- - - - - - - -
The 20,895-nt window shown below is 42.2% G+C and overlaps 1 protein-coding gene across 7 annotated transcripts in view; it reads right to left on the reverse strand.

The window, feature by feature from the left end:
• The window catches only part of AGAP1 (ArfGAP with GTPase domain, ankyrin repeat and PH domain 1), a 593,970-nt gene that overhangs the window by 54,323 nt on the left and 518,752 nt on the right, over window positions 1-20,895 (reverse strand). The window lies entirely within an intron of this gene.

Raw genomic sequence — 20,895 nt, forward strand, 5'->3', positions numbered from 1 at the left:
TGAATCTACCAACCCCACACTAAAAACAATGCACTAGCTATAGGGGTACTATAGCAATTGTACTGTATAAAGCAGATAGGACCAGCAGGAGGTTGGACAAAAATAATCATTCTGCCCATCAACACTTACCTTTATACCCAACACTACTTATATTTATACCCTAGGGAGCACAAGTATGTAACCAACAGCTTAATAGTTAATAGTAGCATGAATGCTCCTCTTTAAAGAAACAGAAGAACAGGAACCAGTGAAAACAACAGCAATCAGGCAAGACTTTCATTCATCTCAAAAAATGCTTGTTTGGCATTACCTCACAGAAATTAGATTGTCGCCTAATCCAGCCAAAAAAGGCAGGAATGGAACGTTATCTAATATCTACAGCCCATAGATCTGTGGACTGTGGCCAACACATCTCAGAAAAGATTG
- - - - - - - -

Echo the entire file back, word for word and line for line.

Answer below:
The 20,895-nt window shown below is 42.2% G+C and overlaps 1 protein-coding gene across 7 annotated transcripts in view; it reads right to left on the reverse strand.

The window, feature by feature from the left end:
• The window catches only part of AGAP1 (ArfGAP with GTPase domain, ankyrin repeat and PH domain 1), a 593,970-nt gene that overhangs the window by 54,323 nt on the left and 518,752 nt on the right, over window positions 1-20,895 (reverse strand). The window lies entirely within an intron of this gene.

Raw genomic sequence — 20,895 nt, forward strand, 5'->3', positions numbered from 1 at the left:
TGAATCTACCAACCCCACACTAAAAACAATGCACTAGCTATAGGGGTACTATAGCAATTGTACTGTATAAAGCAGATAGGACCAGCAGGAGGTTGGACAAAAATAATCATTCTGCCCATCAACACTTACCTTTATACCCAACACTACTTATATTTATACCCTAGGGAGCACAAGTATGTAACCAACAGCTTAATAGTTAATAGTAGCATGAATGCTCCTCTTTAAAGAAACAGAAGAACAGGAACCAGTGAAAACAACAGCAATCAGGCAAGACTTTCATTCATCTCAAAAAATGCTTGTTTGGCATTACCTCACAGAAATTAGATTGTCGCCTAATCCAGCCAAAAAAGGCAGGAATGGAACGTTATCTAATATCTACAGCCCATAGATCTGTGGACTGTGGCCAACACATCTCAGAAAAGATTG